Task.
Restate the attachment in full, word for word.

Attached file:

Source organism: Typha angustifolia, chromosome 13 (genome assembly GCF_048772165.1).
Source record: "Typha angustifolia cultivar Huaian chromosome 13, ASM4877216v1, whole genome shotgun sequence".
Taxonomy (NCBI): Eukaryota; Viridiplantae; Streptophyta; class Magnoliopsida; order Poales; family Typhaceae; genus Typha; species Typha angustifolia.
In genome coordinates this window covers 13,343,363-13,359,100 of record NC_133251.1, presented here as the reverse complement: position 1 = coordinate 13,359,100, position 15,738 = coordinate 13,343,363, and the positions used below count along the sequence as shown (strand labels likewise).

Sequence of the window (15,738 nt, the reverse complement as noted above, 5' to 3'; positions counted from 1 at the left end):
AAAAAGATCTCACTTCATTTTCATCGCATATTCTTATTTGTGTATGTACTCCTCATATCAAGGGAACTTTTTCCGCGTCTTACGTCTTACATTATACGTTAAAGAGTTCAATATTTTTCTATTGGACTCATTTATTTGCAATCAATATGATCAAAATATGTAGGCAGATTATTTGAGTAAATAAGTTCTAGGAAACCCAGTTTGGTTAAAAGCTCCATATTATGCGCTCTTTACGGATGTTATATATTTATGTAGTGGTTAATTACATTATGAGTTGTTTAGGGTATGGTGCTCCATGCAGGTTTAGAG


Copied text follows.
Source organism: Typha angustifolia, chromosome 13 (genome assembly GCF_048772165.1).
Source record: "Typha angustifolia cultivar Huaian chromosome 13, ASM4877216v1, whole genome shotgun sequence".
Taxonomy (NCBI): Eukaryota; Viridiplantae; Streptophyta; class Magnoliopsida; order Poales; family Typhaceae; genus Typha; species Typha angustifolia.
In genome coordinates this window covers 13,343,363-13,359,100 of record NC_133251.1, presented here as the reverse complement: position 1 = coordinate 13,359,100, position 15,738 = coordinate 13,343,363, and the positions used below count along the sequence as shown (strand labels likewise).

Sequence of the window (15,738 nt, the reverse complement as noted above, 5' to 3'; positions counted from 1 at the left end):
AAAAAGATCTCACTTCATTTTCATCGCATATTCTTATTTGTGTATGTACTCCTCATATCAAGGGAACTTTTTCCGCGTCTTACGTCTTACATTATACGTTAAAGAGTTCAATATTTTTCTATTGGACTCATTTATTTGCAATCAATATGATCAAAATATGTAGGCAGATTATTTGAGTAAATAAGTTCTAGGAAACCCAGTTTGGTTAAAAGCTCCATATTATGCGCTCTTTACGGATGTTATATATTTATGTAGTGGTTAATTACATTATGAGTTGTTTAGGGTATGGTGCTCCATGCAGGTTTAGAG